This technology also collects data (such as impressions and clicks) that can then be used to report on the ad performance. Plus, they store and manage the actual “ad creatives” files themselves.
Often, you can install an ad server by simply copying and pasting a simple piece of coding into the backend of your website.
4 ways to sell advertising
Programmatic advertising is essentially a technological ecosystem that automatically manages the process of buying and selling ad space. This helps save time by eliminating the need for manual negotiations.
You will want to connect to an SSP (which is also known as a “Supply-Side Platform” or “Sell-Side Platform”), which is your gateway to programmatic advertising.
Connecting to an SSP also enables access to:
- Real-time bidding
- Header bidding
- PMP (also known as “Private Marketplace”), which allows only invited advertisers to bid
- Programmatic Direct, which bypasses auctions to sell ad space at a fixed price
Learn more about programmatic advertising and how it differs from native advertising.
Ad networks are actually part of the programmatic advertising ecosystem, but you can interact directly with ad networks outside of that.
Simply put, an ad network connects you with advertisers and indexes a wide range of available ad inventory into easily searchable lists.
It can be considered a simplified way of ad purchasing through a conveniently managed platform, which can be appealing for beginners. For example, if you only want to sell ad space exclusively through a particular ad network, all you have to do is use an ad server owned by that ad network.
On the flip side, of course, you are limited to the formats and options within that ad network. Keep in mind that ad networks take a cut of your ad revenue in exchange for their convenience.
For beginners, affiliate marketing is by far the simplest and likely most appealing method of selling advertising on your website.
Affiliate marketing is specifically the process where an affiliate (you and/or your small business) earns a commission for marketing another’s products.
Can you believe that more than 80 percent of brands have affiliate programs? In other words, there are a lot of opportunities out there, and affiliate marketing is especially low risk. Either you’re successful and generate a commission or you’re not. There is no upfront cost (outside of your time and effort spent marketing the affiliate offer). As long as you find the right fit for your own brand and audience, there is a real potential for achieving additional revenue.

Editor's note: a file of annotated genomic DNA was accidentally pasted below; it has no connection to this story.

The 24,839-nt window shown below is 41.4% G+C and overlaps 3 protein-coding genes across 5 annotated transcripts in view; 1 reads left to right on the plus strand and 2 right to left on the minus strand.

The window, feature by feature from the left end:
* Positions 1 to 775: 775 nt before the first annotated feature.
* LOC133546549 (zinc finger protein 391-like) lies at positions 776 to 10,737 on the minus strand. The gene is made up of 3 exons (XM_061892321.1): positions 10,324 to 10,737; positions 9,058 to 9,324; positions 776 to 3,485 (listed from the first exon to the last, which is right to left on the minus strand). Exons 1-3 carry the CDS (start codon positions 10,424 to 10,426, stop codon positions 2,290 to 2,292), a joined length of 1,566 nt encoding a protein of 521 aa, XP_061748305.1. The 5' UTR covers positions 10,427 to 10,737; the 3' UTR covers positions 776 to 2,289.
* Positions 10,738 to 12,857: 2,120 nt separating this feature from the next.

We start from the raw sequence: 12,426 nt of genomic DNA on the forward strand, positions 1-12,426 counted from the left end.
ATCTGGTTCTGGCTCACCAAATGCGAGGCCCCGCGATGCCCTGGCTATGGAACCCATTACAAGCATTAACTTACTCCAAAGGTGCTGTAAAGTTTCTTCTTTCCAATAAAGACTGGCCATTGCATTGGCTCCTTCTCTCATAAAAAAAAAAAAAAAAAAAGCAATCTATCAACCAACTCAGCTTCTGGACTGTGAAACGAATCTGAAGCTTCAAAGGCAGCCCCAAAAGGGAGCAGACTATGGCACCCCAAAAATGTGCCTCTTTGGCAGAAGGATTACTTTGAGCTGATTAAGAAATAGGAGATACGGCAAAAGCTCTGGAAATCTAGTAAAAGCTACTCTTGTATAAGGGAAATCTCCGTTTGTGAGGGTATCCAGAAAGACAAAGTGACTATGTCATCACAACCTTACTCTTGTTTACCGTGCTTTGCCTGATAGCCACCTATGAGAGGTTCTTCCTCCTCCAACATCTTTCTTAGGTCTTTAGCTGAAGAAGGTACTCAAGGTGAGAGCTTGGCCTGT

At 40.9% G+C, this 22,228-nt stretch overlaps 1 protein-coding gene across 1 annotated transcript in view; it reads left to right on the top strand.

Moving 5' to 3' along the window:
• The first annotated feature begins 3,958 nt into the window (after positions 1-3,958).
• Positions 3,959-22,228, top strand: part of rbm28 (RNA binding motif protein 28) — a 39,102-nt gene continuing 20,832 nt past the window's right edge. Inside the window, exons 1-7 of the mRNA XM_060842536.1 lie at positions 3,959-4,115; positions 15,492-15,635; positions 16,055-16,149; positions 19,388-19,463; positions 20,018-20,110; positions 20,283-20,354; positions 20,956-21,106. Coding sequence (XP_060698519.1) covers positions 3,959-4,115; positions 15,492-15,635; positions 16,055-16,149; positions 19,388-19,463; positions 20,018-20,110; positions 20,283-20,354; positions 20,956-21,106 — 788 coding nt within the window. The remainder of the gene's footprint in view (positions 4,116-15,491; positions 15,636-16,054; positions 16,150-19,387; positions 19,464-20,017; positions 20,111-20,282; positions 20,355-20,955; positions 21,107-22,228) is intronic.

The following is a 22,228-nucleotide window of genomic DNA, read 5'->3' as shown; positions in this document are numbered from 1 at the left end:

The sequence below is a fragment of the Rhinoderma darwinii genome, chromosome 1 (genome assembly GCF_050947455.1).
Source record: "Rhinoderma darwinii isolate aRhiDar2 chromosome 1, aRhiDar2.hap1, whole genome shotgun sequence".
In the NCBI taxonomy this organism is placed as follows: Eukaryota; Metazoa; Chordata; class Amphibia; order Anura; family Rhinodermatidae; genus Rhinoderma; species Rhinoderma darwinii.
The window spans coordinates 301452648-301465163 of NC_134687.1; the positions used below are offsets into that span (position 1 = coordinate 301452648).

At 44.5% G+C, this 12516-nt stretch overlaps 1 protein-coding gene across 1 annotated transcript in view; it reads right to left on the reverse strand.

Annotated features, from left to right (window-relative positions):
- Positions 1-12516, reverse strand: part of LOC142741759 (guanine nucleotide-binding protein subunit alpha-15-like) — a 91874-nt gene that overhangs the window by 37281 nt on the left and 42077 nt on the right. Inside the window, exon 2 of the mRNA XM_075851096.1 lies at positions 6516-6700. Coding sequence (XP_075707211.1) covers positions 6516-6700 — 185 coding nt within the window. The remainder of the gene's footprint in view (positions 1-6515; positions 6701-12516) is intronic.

For the most part, all you need is a link from an affiliate program to start, and you typically can start for free.
Of course, this is a performance-based marketing method that can pay you based on:
- PPS, paying per sale (the most popular)
- CPA, a cost per action
- CPC, a cost per click
- CPM, which means “cost per mile” but refers to a cost per so many impressions delivered
Affiliate programs can pay between 30 percent and 50 percent commission rates on sales, but you’ll want to do your research to find the best fit and compensation for your website.
Selling advertising directly
While selling ad space directly to advertisers can be complicated, it can also be lucrative. By avoiding the middleman, you can avoid fees, negotiate your own prices and create custom contracts with advertisers.
Remember that there is a number of factors you have to manage when selling advertising directly:
- Finding and researching potential advertisers
- Contacting potential advertisers
- Negotiating your contract terms and pricing
- Setting up the ad campaign based on the agreed contract
- Uploading and managing ad creatives manually
- Delivering performance reports to advertisers
You can set up a self-serve ad portal on your website to help with at least some of this workload, but ask yourself whether you have the time and resources to handle direct selling. Some businesses do, but others do not.
As you’re reviewing the advertising options for your website, remember that there’s nothing wrong with starting small (and simple) and building from there.
The effort will be well worthwhile as you grow advertising revenue over time for your business.
As you’re exploring advertising on your website, consider leveling up your digital marketing process with DailyStory, which offers automation, audience segmentation and more for all your marketing needs. Schedule a free demo with us today.